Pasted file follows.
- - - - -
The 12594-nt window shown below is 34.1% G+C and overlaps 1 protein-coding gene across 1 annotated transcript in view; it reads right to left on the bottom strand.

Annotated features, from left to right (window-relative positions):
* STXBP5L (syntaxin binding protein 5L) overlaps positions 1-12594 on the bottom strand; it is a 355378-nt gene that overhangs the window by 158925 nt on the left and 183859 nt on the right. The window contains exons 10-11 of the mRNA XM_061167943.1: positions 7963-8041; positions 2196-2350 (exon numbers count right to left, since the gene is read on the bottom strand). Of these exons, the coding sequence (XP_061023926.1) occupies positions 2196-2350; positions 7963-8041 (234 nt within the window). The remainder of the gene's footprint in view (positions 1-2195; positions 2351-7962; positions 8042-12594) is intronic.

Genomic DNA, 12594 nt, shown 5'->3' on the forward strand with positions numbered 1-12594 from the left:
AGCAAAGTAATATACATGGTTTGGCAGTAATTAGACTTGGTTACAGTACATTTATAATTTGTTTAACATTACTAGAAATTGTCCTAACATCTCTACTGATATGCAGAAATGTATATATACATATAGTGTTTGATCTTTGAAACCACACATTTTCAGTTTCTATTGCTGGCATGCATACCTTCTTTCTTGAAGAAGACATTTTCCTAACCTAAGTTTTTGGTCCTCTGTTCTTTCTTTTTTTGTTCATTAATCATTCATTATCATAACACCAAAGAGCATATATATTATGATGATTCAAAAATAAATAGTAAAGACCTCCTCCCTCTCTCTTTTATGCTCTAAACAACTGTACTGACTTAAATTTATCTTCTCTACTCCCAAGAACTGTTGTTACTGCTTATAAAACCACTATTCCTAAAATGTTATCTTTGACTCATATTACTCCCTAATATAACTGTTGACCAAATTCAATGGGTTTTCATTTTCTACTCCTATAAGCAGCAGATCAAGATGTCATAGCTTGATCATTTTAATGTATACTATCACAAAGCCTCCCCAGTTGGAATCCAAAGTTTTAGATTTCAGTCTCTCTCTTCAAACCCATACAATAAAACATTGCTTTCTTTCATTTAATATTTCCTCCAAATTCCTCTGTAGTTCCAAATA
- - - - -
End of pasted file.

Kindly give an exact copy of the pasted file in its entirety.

The 12594-nt window shown below is 34.1% G+C and overlaps 1 protein-coding gene across 1 annotated transcript in view; it reads right to left on the bottom strand.

Annotated features, from left to right (window-relative positions):
* STXBP5L (syntaxin binding protein 5L) overlaps positions 1-12594 on the bottom strand; it is a 355378-nt gene that overhangs the window by 158925 nt on the left and 183859 nt on the right. The window contains exons 10-11 of the mRNA XM_061167943.1: positions 7963-8041; positions 2196-2350 (exon numbers count right to left, since the gene is read on the bottom strand). Of these exons, the coding sequence (XP_061023926.1) occupies positions 2196-2350; positions 7963-8041 (234 nt within the window). The remainder of the gene's footprint in view (positions 1-2195; positions 2351-7962; positions 8042-12594) is intronic.

Genomic DNA, 12594 nt, shown 5'->3' on the forward strand with positions numbered 1-12594 from the left:
AGCAAAGTAATATACATGGTTTGGCAGTAATTAGACTTGGTTACAGTACATTTATAATTTGTTTAACATTACTAGAAATTGTCCTAACATCTCTACTGATATGCAGAAATGTATATATACATATAGTGTTTGATCTTTGAAACCACACATTTTCAGTTTCTATTGCTGGCATGCATACCTTCTTTCTTGAAGAAGACATTTTCCTAACCTAAGTTTTTGGTCCTCTGTTCTTTCTTTTTTTGTTCATTAATCATTCATTATCATAACACCAAAGAGCATATATATTATGATGATTCAAAAATAAATAGTAAAGACCTCCTCCCTCTCTCTTTTATGCTCTAAACAACTGTACTGACTTAAATTTATCTTCTCTACTCCCAAGAACTGTTGTTACTGCTTATAAAACCACTATTCCTAAAATGTTATCTTTGACTCATATTACTCCCTAATATAACTGTTGACCAAATTCAATGGGTTTTCATTTTCTACTCCTATAAGCAGCAGATCAAGATGTCATAGCTTGATCATTTTAATGTATACTATCACAAAGCCTCCCCAGTTGGAATCCAAAGTTTTAGATTTCAGTCTCTCTCTTCAAACCCATACAATAAAACATTGCTTTCTTTCATTTAATATTTCCTCCAAATTCCTCTGTAGTTCCAAATA